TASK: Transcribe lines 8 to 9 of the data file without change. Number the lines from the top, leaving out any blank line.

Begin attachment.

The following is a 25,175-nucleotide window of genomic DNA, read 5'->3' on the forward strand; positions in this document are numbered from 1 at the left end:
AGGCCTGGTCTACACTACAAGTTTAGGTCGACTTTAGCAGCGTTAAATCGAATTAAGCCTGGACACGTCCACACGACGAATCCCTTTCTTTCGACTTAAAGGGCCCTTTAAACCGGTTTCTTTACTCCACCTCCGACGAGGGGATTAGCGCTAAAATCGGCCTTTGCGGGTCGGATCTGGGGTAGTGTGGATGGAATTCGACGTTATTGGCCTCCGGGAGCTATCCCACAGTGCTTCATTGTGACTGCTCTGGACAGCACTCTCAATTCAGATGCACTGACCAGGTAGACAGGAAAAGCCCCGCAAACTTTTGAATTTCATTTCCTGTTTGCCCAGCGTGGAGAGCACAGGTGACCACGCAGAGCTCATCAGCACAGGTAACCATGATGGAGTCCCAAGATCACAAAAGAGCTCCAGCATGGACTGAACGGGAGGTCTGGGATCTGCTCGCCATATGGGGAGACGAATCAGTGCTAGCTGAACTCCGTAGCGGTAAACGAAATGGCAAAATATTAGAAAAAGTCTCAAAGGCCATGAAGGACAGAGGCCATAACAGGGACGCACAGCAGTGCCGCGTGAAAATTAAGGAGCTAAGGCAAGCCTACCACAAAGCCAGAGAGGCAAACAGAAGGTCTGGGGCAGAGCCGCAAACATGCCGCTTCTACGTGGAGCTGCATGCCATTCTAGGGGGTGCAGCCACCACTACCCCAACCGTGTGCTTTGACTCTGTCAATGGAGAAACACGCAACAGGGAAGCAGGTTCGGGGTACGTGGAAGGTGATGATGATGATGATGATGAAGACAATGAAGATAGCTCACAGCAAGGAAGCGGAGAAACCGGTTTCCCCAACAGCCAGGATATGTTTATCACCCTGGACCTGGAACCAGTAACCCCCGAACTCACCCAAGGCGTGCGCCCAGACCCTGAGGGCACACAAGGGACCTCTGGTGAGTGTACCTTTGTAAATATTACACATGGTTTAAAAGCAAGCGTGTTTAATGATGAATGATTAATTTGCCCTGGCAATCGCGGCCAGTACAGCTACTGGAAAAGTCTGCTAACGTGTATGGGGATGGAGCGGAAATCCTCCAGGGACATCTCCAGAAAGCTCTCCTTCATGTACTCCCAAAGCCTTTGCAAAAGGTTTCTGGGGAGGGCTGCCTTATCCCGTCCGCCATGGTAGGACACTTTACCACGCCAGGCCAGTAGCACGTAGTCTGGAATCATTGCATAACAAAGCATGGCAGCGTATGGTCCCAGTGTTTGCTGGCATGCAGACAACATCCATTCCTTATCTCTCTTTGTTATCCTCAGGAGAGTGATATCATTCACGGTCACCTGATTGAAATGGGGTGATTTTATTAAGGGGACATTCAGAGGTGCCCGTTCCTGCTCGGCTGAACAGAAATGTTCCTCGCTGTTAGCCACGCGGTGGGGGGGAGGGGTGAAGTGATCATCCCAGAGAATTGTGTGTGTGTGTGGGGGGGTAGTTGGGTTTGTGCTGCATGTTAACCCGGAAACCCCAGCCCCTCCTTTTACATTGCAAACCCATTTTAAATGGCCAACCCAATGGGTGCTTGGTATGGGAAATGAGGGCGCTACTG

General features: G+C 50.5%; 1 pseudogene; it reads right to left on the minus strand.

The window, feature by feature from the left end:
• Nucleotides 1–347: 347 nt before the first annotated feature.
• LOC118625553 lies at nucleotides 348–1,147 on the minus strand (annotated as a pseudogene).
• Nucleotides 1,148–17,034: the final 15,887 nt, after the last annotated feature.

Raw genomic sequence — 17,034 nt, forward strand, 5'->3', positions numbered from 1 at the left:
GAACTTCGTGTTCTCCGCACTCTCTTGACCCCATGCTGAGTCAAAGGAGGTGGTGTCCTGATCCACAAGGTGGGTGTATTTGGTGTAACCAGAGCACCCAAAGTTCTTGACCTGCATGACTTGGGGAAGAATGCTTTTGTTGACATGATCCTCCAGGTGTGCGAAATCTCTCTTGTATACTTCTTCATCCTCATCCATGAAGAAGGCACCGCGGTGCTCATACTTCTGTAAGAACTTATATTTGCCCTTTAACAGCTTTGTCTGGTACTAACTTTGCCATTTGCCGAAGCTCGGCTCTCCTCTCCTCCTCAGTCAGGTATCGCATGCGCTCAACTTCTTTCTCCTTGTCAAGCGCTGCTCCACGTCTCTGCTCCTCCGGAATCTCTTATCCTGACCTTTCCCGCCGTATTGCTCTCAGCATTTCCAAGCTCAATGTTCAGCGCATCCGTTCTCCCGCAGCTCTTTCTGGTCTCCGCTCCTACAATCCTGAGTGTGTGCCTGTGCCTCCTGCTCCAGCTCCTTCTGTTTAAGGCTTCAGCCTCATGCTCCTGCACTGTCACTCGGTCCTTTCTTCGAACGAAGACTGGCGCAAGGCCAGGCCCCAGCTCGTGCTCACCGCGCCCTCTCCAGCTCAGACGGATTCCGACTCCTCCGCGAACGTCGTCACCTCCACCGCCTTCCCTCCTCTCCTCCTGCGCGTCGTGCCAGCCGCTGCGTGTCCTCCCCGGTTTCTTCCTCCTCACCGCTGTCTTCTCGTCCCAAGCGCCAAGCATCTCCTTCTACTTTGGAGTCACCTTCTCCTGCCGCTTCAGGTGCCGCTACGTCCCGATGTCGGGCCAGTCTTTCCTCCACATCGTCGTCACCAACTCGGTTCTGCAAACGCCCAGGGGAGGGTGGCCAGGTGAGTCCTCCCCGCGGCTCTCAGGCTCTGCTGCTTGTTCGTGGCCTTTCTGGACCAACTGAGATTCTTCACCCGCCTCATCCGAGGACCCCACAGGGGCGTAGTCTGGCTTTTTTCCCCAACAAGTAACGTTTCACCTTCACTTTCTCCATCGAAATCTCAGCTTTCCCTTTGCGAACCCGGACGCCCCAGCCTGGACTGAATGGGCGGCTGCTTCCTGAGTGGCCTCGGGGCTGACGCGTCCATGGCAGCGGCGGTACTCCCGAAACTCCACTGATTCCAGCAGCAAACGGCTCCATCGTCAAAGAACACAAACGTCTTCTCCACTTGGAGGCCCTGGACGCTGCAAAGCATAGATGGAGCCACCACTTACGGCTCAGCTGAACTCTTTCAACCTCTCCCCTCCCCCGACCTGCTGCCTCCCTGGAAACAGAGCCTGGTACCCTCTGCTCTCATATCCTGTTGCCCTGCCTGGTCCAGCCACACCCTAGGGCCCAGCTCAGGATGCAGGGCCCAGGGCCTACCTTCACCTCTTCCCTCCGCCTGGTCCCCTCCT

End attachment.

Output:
Raw genomic sequence — 17,034 nt, forward strand, 5'->3', positions numbered from 1 at the left:
GAACTTCGTGTTCTCCGCACTCTCTTGACCCCATGCTGAGTCAAAGGAGGTGGTGTCCTGATCCACAAGGTGGGTGTATTTGGTGTAACCAGAGCACCCAAAGTTCTTGACCTGCATGACTTGGGGAAGAATGCTTTTGTTGACATGATCCTCCAGGTGTGCGAAATCTCTCTTGTATACTTCTTCATCCTCATCCATGAAGAAGGCACCGCGGTGCTCATACTTCTGTAAGAACTTATATTTGCCCTTTAACAGCTTTGTCTGGTACTAACTTTGCCATTTGCCGAAGCTCGGCTCTCCTCTCCTCCTCAGTCAGGTATCGCATGCGCTCAACTTCTTTCTCCTTGTCAAGCGCTGCTCCACGTCTCTGCTCCTCCGGAATCTCTTATCCTGACCTTTCCCGCCGTATTGCTCTCAGCATTTCCAAGCTCAATGTTCAGCGCATCCGTTCTCCCGCAGCTCTTTCTGGTCTCCGCTCCTACAATCCTGAGTGTGTGCCTGTGCCTCCTGCTCCAGCTCCTTCTGTTTAAGGCTTCAGCCTCATGCTCCTGCACTGTCACTCGGTCCTTTCTTCGAACGAAGACTGGCGCAAGGCCAGGCCCCAGCTCGTGCTCACCGCGCCCTCTCCAGCTCAGACGGATTCCGACTCCTCCGCGAACGTCGTCACCTCCACCGCCTTCCCTCCTCTCCTCCTGCGCGTCGTGCCAGCCGCTGCGTGTCCTCCCCGGTTTCTTCCTCCTCACCGCTGTCTTCTCGTCCCAAGCGCCAAGCATCTCCTTCTACTTTGGAGTCACCTTCTCCTGCCGCTTCAGGTGCCGCTACGTCCCGATGTCGGGCCAGTCTTTCCTCCACATCGTCGTCACCAACTCGGTTCTGCAAACGCCCAGGGGAGGGTGGCCAGGTGAGTCCTCCCCGCGGCTCTCAGGCTCTGCTGCTTGTTCGTGGCCTTTCTGGACCAACTGAGATTCTTCACCCGCCTCATCCGAGGACCCCACAGGGGCGTAGTCTGGCTTTTTTCCCCAACAAGTAACGTTTCACCTTCACTTTCTCCATCGAAATCTCAGCTTTCCCTTTGCGAACCCGGACGCCCCAGCCTGGACTGAATGGGCGGCTGCTTCCTGAGTGGCCTCGGGGCTGACGCGTCCATGGCAGCGGCGGTACTCCCGAAACTCCACTGATTCCAGCAGCAAACGGCTCCATCGTCAAAGAACACAAACGTCTTCTCCACTTGGAGGCCCTGGACGCTGCAAAGCATAGATGGAGCCACCACTTACGGCTCAGCTGAACTCTTTCAACCTCTCCCCTCCCCCGACCTGCTGCCTCCCTGGAAACAGAGCCTGGTACCCTCTGCTCTCATATCCTGTTGCCCTGCCTGGTCCAGCCACACCCTAGGGCCCAGCTCAGGATGCAGGGCCCAGGGCCTACCTTCACCTCTTCCCTCCGCCTGGTCCCCTCCT